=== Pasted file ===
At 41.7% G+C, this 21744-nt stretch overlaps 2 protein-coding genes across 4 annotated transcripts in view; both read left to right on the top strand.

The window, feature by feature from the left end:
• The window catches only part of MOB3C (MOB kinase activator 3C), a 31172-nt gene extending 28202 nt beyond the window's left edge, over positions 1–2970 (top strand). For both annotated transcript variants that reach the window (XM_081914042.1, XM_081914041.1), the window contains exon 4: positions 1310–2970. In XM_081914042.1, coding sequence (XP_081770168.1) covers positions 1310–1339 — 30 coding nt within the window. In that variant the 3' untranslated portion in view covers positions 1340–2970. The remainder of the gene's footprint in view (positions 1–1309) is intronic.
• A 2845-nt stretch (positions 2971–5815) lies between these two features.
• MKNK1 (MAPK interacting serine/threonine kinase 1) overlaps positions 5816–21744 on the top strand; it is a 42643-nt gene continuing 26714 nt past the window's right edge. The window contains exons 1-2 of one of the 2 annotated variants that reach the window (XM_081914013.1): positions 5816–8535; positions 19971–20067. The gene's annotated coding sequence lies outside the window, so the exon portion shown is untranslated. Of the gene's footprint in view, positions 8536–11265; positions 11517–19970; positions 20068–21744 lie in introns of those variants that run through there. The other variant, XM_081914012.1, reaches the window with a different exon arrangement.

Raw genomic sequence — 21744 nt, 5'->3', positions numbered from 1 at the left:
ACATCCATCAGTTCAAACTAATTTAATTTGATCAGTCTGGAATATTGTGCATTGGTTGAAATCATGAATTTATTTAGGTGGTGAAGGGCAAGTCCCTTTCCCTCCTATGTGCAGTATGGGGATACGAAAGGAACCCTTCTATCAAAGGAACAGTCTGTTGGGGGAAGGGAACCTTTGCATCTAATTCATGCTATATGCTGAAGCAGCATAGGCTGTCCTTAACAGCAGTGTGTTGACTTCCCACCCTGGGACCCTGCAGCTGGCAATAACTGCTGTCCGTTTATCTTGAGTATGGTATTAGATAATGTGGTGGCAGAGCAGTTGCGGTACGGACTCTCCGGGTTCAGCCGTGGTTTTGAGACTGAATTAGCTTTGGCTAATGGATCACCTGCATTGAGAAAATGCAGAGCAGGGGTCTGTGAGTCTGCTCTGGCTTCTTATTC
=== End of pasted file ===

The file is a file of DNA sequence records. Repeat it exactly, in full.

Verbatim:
At 41.7% G+C, this 21744-nt stretch overlaps 2 protein-coding genes across 4 annotated transcripts in view; both read left to right on the top strand.

The window, feature by feature from the left end:
• The window catches only part of MOB3C (MOB kinase activator 3C), a 31172-nt gene extending 28202 nt beyond the window's left edge, over positions 1–2970 (top strand). For both annotated transcript variants that reach the window (XM_081914042.1, XM_081914041.1), the window contains exon 4: positions 1310–2970. In XM_081914042.1, coding sequence (XP_081770168.1) covers positions 1310–1339 — 30 coding nt within the window. In that variant the 3' untranslated portion in view covers positions 1340–2970. The remainder of the gene's footprint in view (positions 1–1309) is intronic.
• A 2845-nt stretch (positions 2971–5815) lies between these two features.
• MKNK1 (MAPK interacting serine/threonine kinase 1) overlaps positions 5816–21744 on the top strand; it is a 42643-nt gene continuing 26714 nt past the window's right edge. The window contains exons 1-2 of one of the 2 annotated variants that reach the window (XM_081914013.1): positions 5816–8535; positions 19971–20067. The gene's annotated coding sequence lies outside the window, so the exon portion shown is untranslated. Of the gene's footprint in view, positions 8536–11265; positions 11517–19970; positions 20068–21744 lie in introns of those variants that run through there. The other variant, XM_081914012.1, reaches the window with a different exon arrangement.

Raw genomic sequence — 21744 nt, 5'->3', positions numbered from 1 at the left:
ACATCCATCAGTTCAAACTAATTTAATTTGATCAGTCTGGAATATTGTGCATTGGTTGAAATCATGAATTTATTTAGGTGGTGAAGGGCAAGTCCCTTTCCCTCCTATGTGCAGTATGGGGATACGAAAGGAACCCTTCTATCAAAGGAACAGTCTGTTGGGGGAAGGGAACCTTTGCATCTAATTCATGCTATATGCTGAAGCAGCATAGGCTGTCCTTAACAGCAGTGTGTTGACTTCCCACCCTGGGACCCTGCAGCTGGCAATAACTGCTGTCCGTTTATCTTGAGTATGGTATTAGATAATGTGGTGGCAGAGCAGTTGCGGTACGGACTCTCCGGGTTCAGCCGTGGTTTTGAGACTGAATTAGCTTTGGCTAATGGATCACCTGCATTGAGAAAATGCAGAGCAGGGGTCTGTGAGTCTGCTCTGGCTTCTTATTC